Out [37]:
There have been numerous studies on the distribution of trade amounts. It has been found that trade amounts follow a power-law distribution, also known as a Pareto distribution, which is a common probability distribution in statistical physics and social sciences. In a power-law distribution, the probability of an event’s size (or frequency) is proportional to a negative exponent of that event’s size. The main characteristic of this distribution is that the frequency of large events (i.e., those far from the average) is higher than expected in many other distributions. This is precisely the characteristic of trade amount distribution. The form of the Pareto distribution is given by P(x) = Cx^(-α). Let’s empirically verify this.
The following graph represents the probability of trade amounts exceeding a certain value. The blue line represents the actual probability, while the orange line represents the simulated probability. Please note that we won’t go into the specific parameters at this point. It can be observed that the distribution indeed follows a Pareto distribution. Since the probability of trade amounts being greater than zero is 1, and in order to satisfy normalization, the distribution equation should be as follows:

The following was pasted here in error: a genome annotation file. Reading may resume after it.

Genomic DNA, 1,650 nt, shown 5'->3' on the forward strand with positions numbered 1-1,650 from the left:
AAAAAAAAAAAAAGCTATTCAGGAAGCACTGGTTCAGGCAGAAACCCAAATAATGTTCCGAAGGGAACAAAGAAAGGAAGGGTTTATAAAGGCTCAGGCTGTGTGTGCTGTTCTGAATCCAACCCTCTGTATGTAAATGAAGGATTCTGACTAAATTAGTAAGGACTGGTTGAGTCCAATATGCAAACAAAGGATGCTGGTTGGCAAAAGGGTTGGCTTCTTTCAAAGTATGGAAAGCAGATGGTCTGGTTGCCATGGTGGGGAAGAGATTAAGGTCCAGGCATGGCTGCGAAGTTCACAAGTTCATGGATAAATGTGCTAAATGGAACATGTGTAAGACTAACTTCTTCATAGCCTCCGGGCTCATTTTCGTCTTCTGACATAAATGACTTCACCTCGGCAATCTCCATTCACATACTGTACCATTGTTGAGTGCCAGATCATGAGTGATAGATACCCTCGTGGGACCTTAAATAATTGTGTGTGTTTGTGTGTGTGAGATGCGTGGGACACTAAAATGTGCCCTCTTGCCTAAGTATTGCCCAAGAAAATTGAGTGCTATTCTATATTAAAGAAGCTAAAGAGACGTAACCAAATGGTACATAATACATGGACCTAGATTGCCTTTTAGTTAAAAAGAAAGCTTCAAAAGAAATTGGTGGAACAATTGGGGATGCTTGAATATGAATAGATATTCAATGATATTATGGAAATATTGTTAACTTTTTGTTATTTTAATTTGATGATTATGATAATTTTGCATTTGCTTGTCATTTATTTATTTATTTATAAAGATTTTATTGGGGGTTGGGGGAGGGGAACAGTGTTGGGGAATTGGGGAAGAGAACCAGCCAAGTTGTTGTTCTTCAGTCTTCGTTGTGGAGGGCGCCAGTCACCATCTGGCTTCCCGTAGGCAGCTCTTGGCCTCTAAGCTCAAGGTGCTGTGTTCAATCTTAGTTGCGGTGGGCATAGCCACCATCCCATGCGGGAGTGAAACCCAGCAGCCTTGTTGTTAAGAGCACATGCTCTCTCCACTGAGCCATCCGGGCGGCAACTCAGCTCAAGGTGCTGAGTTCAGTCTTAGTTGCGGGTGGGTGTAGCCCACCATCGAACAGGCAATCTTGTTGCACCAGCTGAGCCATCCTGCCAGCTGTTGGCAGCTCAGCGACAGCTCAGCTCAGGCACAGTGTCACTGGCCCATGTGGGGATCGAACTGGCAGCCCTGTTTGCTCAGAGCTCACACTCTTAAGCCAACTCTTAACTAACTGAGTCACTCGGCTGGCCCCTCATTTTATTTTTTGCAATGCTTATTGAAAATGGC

Here, N is the parameter for normalization. We will choose the average trade amount, M, and set alpha to -2.06. The specific estimation of alpha can be obtained by calculating the P-value when D=N. Specifically, alpha = log(P(d>M))/log(2). The choice of different points may result in slight differences in the value of alpha.
In [55]: